Oh, would I love to see you cooking up a storm in full attire! You should try doing this before the meter man is expected to do his reading, grin! Let me know if it works! I've read that some think that one of the benefits of exercise is that it forces one to breath harder...but of course, there are other benefits as well.
Fam, I was almost down another 10 pounds in weight but pigged out yesterday...what a downer. As for the bps? They're low tonight but not always. I'm a borderline...I don't add salt but if I watched how much salt I ate, I'd probably have good control until I took off my pounds. As for the bp meds, I'm convinced that the last one interfered with my sleep so much that it elevated my pressures...I suspect the same of the other meds but I had DIFFERENT sleep problems with them...I sleep through the night now, don't wake to pee, and DONT TAKE ANY NAPS....geez, I must be a grown up again, thank goodness.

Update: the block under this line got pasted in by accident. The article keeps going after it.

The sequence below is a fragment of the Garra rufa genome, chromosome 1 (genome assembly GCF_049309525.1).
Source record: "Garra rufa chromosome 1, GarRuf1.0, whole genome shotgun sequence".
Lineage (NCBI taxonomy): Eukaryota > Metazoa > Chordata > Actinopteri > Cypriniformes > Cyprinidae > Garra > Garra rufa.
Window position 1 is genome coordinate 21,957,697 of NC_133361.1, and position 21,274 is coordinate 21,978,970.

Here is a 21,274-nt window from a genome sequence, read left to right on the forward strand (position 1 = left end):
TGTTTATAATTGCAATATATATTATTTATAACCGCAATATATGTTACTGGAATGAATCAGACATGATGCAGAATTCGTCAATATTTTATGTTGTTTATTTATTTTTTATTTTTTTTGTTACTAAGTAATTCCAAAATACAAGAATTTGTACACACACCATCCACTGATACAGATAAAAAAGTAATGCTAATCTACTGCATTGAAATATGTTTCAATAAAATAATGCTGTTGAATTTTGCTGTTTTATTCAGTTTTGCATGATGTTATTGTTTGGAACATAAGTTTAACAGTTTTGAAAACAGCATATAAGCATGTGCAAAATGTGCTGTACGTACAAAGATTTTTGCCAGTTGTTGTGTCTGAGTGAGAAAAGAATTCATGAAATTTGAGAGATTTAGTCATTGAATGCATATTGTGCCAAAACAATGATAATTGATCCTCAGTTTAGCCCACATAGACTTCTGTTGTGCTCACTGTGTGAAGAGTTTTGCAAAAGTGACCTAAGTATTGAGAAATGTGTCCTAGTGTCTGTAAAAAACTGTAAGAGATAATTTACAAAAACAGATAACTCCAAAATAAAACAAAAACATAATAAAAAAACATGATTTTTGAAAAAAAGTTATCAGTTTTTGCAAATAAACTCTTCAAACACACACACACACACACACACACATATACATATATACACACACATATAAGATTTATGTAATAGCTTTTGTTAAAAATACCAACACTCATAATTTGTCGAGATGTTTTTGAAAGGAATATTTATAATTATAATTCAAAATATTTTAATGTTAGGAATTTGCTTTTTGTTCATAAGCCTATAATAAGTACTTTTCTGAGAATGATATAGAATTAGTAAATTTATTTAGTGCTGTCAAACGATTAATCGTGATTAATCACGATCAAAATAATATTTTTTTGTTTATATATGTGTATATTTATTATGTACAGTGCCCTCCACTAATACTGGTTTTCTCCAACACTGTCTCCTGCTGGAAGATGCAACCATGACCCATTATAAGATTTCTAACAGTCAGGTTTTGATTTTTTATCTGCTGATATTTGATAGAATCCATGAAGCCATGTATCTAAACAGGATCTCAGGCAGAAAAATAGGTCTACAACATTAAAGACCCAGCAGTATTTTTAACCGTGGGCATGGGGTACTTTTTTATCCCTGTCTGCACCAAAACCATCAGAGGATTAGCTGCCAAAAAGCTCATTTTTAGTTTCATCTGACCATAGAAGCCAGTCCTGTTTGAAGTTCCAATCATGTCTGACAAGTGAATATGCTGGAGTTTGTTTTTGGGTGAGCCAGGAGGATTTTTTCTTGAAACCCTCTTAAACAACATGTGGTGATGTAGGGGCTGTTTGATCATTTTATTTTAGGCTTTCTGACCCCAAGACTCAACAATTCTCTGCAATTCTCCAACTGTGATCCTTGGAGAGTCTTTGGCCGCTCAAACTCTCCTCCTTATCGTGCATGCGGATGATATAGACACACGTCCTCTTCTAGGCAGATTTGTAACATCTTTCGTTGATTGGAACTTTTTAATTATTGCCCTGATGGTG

How are you doing on your weight? I must get to the pool. I'm sweating between 2-4 pounds per day and would prefer to work out under cooler conditions.
I'm quilty as charged too. Felt like having some treats, but I had my nutrious stuff first. I think you need a break now & then. I can't believe you are almost down another 10 lbs. Way to go, Beth!!! Read these success stories of people losing wt & decreasing their b/p's is encouraging.
My dogs here so I better go as she is starting to feel neglected. Fam
Congrats on losing even more weight, Beth! Way to go!
My girlfriend gave me a book and 4CDs by the same author recently. There are many breathing exercises on those. I tried several of them and gave up. I was not patient enough to keep trying to get them right. According to the author, you should not have to push or force it or try to breathe deeply, or change the pattern, or the rhythm of your breathing. This is the part I find very difficult and where I always go wrong. I force myself to change it and then it does not work, because it isn't my natural pattern. Breathing correctly plays a big part in being able to completely relax. I don't think I'll ever attempt the yoga stuff .